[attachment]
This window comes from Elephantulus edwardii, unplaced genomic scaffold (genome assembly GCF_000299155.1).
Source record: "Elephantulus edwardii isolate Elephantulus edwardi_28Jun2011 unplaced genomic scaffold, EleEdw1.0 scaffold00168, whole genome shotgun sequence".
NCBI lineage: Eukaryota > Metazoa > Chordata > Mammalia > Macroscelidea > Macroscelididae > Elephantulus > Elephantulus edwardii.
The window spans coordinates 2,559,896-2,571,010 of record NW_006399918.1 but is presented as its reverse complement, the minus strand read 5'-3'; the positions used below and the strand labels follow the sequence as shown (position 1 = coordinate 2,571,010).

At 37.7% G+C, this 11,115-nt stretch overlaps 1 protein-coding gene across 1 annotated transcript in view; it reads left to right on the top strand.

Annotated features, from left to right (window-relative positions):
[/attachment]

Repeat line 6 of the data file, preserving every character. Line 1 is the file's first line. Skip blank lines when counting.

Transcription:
Annotated features, from left to right (window-relative positions):